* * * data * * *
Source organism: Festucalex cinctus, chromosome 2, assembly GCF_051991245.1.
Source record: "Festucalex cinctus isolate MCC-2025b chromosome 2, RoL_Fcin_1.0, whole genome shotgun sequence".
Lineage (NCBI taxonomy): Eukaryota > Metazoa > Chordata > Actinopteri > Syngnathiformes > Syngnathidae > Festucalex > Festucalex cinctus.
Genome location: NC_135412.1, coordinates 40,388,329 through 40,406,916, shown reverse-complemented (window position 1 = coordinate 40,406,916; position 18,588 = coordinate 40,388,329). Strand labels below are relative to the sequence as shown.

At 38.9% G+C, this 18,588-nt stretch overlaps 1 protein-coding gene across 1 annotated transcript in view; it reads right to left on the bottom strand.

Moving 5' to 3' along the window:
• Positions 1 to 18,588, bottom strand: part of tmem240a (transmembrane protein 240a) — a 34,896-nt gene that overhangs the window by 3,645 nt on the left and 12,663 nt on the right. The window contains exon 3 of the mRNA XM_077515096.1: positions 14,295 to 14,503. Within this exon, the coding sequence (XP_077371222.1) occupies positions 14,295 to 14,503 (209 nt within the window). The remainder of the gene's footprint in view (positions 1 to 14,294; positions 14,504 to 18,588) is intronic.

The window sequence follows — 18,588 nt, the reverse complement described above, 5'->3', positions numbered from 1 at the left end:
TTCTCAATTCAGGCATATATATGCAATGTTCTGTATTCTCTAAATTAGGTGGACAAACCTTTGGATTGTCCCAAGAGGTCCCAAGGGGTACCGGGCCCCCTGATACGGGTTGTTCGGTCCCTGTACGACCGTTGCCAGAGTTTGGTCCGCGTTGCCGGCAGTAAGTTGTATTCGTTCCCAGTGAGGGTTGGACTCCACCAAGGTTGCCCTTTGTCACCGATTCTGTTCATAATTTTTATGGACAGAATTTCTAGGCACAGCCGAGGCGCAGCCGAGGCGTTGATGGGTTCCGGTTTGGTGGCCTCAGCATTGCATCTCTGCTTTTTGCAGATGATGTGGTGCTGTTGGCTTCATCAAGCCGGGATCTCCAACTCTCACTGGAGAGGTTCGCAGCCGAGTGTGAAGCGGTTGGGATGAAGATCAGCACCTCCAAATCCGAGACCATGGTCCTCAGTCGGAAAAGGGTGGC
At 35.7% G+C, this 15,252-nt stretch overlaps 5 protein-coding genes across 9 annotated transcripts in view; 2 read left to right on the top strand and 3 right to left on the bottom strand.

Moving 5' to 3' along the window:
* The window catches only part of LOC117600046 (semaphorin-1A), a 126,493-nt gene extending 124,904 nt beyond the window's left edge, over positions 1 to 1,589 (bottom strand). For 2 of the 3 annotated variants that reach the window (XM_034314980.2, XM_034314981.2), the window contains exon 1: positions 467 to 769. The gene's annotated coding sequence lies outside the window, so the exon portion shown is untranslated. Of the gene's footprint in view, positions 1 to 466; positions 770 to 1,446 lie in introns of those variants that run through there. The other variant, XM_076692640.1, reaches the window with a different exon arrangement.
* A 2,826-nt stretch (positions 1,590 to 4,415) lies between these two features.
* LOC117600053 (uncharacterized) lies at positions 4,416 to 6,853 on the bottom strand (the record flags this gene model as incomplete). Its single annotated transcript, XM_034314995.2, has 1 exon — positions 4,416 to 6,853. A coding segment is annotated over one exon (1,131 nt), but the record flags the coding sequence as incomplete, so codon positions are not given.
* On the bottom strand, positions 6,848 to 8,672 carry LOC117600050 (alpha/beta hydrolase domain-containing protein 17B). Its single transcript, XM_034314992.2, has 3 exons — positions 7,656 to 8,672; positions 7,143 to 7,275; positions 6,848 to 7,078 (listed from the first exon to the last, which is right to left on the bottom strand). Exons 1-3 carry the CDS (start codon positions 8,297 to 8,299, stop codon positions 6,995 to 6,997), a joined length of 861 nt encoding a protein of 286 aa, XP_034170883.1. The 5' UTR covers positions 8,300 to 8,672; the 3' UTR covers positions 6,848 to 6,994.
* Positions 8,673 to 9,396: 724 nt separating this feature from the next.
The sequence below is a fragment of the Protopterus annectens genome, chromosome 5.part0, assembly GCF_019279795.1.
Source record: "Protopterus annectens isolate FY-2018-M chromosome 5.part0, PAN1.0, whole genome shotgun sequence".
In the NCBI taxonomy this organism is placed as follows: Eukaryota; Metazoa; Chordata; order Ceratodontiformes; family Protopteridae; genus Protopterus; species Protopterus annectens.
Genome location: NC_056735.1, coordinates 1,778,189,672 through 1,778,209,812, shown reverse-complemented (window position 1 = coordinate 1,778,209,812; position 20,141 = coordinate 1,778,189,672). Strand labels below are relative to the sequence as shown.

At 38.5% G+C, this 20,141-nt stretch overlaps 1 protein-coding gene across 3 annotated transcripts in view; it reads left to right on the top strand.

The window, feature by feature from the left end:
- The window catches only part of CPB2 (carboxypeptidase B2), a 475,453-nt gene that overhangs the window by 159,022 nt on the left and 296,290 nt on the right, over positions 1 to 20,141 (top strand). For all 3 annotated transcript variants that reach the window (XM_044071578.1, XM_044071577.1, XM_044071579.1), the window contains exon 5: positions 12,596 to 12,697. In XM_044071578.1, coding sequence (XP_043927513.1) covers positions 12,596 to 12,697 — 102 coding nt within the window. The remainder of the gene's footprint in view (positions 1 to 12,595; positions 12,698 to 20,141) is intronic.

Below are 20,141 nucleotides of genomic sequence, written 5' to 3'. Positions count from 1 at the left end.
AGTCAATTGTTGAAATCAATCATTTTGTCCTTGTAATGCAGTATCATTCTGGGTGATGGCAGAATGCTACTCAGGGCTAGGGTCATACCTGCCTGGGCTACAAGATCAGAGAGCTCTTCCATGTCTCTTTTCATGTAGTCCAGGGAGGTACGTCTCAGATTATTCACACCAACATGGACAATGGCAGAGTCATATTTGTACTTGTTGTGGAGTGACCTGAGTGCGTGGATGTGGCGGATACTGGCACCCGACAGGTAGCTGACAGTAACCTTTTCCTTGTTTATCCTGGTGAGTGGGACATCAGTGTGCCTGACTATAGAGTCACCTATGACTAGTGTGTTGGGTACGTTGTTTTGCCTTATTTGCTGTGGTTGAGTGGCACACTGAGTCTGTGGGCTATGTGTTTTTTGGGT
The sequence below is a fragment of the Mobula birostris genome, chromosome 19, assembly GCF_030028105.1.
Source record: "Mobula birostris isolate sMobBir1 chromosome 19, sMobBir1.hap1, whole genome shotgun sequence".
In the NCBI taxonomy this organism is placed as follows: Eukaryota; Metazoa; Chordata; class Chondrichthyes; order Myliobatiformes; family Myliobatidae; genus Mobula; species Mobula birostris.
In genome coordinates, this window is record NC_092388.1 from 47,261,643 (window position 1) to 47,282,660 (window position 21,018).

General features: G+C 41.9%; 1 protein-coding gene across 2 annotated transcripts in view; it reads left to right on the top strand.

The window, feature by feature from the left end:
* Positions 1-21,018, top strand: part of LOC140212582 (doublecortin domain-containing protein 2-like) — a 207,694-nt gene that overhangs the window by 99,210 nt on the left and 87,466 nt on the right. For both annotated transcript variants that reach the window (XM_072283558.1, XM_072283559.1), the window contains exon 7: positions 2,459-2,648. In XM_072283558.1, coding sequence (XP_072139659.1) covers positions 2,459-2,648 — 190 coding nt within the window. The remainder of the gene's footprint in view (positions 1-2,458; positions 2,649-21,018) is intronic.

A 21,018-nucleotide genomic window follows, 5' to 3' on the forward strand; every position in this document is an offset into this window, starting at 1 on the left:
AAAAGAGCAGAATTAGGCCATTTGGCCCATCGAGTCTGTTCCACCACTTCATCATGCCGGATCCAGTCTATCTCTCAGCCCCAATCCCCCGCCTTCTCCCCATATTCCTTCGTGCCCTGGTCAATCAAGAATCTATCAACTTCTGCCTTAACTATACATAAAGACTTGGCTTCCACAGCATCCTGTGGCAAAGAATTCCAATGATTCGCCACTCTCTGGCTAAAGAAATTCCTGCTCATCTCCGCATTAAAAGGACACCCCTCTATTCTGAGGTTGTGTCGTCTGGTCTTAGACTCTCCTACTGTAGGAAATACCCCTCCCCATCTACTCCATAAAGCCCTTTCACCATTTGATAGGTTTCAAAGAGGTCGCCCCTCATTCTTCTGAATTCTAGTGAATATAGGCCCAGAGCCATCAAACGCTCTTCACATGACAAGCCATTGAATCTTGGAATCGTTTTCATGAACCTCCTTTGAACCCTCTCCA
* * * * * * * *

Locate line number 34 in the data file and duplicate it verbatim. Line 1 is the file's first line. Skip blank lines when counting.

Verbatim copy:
AAAAGAGCAGAATTAGGCCATTTGGCCCATCGAGTCTGTTCCACCACTTCATCATGCCGGATCCAGTCTATCTCTCAGCCCCAATCCCCCGCCTTCTCCCCATATTCCTTCGTGCCCTGGTCAATCAAGAATCTATCAACTTCTGCCTTAACTATACATAAAGACTTGGCTTCCACAGCATCCTGTGGCAAAGAATTCCAATGATTCGCCACTCTCTGGCTAAAGAAATTCCTGCTCATCTCCGCATTAAAAGGACACCCCTCTATTCTGAGGTTGTGTCGTCTGGTCTTAGACTCTCCTACTGTAGGAAATACCCCTCCCCATCTACTCCATAAAGCCCTTTCACCATTTGATAGGTTTCAAAGAGGTCGCCCCTCATTCTTCTGAATTCTAGTGAATATAGGCCCAGAGCCATCAAACGCTCTTCACATGACAAGCCATTGAATCTTGGAATCGTTTTCATGAACCTCCTTTGAACCCTCTCCA